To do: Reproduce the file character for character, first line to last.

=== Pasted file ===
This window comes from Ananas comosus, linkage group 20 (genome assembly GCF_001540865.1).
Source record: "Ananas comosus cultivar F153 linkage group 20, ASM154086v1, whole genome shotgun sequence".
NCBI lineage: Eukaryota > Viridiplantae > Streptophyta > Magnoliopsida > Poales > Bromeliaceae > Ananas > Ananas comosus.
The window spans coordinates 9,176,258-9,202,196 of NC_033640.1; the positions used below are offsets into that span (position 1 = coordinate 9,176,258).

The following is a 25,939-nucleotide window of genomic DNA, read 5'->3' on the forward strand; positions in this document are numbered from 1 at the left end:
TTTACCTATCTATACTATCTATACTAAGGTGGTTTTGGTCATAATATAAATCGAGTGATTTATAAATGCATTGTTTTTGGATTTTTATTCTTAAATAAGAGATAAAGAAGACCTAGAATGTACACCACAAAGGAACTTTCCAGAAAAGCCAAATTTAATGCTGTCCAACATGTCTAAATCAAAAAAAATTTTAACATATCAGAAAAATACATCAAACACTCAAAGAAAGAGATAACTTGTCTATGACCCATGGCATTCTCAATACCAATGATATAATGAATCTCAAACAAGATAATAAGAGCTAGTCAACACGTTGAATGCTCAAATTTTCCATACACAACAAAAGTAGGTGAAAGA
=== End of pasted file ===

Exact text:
This window comes from Ananas comosus, linkage group 20 (genome assembly GCF_001540865.1).
Source record: "Ananas comosus cultivar F153 linkage group 20, ASM154086v1, whole genome shotgun sequence".
NCBI lineage: Eukaryota > Viridiplantae > Streptophyta > Magnoliopsida > Poales > Bromeliaceae > Ananas > Ananas comosus.
The window spans coordinates 9,176,258-9,202,196 of NC_033640.1; the positions used below are offsets into that span (position 1 = coordinate 9,176,258).

The following is a 25,939-nucleotide window of genomic DNA, read 5'->3' on the forward strand; positions in this document are numbered from 1 at the left end:
TTTACCTATCTATACTATCTATACTAAGGTGGTTTTGGTCATAATATAAATCGAGTGATTTATAAATGCATTGTTTTTGGATTTTTATTCTTAAATAAGAGATAAAGAAGACCTAGAATGTACACCACAAAGGAACTTTCCAGAAAAGCCAAATTTAATGCTGTCCAACATGTCTAAATCAAAAAAAATTTTAACATATCAGAAAAATACATCAAACACTCAAAGAAAGAGATAACTTGTCTATGACCCATGGCATTCTCAATACCAATGATATAATGAATCTCAAACAAGATAATAAGAGCTAGTCAACACGTTGAATGCTCAAATTTTCCATACACAACAAAAGTAGGTGAAAGA